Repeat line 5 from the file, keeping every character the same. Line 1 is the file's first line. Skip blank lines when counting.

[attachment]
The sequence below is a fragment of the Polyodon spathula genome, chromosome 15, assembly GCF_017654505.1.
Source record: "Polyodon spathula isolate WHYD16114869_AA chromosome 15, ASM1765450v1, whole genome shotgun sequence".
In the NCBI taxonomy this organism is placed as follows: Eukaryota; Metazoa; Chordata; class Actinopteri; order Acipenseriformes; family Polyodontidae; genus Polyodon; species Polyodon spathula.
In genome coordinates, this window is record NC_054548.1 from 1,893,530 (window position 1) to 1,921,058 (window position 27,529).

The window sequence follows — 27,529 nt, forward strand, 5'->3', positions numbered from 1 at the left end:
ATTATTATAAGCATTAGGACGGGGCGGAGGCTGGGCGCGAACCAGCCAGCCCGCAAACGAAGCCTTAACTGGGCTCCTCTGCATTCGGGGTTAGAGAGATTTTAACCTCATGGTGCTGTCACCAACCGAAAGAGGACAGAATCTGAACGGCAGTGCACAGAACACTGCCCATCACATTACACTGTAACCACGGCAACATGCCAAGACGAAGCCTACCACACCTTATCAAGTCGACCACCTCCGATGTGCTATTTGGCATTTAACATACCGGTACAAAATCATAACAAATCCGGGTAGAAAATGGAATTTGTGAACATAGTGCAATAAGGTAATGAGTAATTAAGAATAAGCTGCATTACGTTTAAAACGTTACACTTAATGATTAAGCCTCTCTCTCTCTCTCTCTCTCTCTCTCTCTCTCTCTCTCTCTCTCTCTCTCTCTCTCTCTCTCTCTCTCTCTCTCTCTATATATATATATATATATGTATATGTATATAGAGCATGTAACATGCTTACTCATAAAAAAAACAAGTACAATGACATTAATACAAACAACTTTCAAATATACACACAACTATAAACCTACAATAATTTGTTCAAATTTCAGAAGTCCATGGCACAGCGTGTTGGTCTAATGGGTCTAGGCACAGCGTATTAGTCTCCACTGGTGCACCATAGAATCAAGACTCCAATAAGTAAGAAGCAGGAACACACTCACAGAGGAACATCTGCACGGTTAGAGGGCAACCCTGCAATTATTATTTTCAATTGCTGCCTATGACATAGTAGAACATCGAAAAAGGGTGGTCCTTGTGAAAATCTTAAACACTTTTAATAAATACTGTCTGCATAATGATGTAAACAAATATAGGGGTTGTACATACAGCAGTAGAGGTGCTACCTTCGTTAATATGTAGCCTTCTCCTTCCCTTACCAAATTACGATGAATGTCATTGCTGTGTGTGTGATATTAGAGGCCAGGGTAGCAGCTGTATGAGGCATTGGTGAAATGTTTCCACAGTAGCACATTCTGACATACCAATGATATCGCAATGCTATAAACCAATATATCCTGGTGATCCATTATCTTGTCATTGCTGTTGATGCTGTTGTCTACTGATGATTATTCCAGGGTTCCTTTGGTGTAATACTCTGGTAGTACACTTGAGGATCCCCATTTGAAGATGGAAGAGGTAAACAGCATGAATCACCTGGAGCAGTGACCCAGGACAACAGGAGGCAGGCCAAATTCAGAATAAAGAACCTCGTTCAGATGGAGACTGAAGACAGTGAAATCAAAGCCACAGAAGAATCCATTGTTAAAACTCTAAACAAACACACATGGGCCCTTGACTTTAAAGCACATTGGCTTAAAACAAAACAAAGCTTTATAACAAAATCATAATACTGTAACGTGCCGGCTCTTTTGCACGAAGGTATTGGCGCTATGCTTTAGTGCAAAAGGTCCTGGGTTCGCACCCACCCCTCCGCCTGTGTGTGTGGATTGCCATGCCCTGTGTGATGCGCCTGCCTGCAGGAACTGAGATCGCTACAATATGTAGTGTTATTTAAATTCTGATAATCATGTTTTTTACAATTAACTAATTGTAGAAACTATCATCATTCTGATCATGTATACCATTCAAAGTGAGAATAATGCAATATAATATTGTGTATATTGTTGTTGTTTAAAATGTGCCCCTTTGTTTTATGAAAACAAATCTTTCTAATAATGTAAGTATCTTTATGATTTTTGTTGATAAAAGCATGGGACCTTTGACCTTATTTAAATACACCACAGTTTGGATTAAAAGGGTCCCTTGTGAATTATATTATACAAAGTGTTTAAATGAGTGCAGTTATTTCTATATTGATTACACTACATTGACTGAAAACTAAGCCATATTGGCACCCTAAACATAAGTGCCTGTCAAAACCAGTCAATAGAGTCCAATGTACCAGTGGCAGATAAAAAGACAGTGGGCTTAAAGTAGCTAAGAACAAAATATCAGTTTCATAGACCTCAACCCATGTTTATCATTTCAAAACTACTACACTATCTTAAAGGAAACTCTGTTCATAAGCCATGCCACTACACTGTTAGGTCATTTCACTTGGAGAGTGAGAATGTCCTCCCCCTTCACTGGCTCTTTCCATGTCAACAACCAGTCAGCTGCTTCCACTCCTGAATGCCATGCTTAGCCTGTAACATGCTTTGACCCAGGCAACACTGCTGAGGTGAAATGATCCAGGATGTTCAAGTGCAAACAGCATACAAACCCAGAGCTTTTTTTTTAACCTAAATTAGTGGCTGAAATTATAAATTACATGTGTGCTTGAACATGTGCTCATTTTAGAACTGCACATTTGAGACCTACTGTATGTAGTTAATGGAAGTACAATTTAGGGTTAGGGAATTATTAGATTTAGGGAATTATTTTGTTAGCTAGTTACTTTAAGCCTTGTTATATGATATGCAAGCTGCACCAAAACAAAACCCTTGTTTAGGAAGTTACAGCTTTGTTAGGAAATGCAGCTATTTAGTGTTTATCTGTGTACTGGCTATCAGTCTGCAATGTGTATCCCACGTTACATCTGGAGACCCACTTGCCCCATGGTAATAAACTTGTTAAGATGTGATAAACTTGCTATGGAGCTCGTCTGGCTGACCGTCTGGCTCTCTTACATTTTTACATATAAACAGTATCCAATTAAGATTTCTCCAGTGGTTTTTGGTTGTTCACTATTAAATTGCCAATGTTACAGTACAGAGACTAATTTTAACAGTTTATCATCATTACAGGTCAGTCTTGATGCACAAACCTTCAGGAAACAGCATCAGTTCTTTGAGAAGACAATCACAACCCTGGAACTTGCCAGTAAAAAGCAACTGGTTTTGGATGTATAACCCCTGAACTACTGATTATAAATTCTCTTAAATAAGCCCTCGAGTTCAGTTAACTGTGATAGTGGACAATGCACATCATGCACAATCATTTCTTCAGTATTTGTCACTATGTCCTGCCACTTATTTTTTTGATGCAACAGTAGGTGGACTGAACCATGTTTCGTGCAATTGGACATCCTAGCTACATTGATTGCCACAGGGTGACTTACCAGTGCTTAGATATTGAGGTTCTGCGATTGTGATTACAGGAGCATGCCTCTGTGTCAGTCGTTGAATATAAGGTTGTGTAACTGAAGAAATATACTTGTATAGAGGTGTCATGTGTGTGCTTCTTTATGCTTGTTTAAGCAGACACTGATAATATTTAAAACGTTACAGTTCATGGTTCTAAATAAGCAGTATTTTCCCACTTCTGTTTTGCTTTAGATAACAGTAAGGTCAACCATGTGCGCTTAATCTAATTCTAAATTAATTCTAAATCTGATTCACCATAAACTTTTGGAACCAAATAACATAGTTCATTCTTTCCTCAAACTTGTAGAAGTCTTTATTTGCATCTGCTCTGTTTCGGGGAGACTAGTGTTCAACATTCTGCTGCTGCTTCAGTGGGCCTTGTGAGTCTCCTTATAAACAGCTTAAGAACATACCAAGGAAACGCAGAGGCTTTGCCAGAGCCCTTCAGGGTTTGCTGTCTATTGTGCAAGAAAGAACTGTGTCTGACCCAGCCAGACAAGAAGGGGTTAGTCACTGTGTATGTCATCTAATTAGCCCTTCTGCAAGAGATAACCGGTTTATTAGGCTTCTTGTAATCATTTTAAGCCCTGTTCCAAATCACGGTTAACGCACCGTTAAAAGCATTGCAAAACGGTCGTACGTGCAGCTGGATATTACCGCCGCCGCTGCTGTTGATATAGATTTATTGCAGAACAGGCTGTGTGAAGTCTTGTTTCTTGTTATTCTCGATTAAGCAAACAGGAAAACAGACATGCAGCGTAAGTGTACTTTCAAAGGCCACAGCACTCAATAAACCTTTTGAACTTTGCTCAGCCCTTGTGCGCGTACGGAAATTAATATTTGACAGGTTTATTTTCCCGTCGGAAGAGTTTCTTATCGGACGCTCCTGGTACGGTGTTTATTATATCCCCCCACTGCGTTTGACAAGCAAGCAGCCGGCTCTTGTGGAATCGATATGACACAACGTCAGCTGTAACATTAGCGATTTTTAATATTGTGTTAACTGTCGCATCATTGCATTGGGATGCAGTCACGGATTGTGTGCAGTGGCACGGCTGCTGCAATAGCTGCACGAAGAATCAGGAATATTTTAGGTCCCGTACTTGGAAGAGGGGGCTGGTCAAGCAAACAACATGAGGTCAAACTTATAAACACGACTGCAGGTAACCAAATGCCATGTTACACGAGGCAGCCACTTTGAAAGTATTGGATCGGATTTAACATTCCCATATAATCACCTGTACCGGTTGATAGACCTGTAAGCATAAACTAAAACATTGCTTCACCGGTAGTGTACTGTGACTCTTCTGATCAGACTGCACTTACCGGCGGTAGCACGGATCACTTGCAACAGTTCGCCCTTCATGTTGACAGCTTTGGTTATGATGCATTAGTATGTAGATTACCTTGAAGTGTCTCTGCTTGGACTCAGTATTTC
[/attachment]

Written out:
The window sequence follows — 27,529 nt, forward strand, 5'->3', positions numbered from 1 at the left end: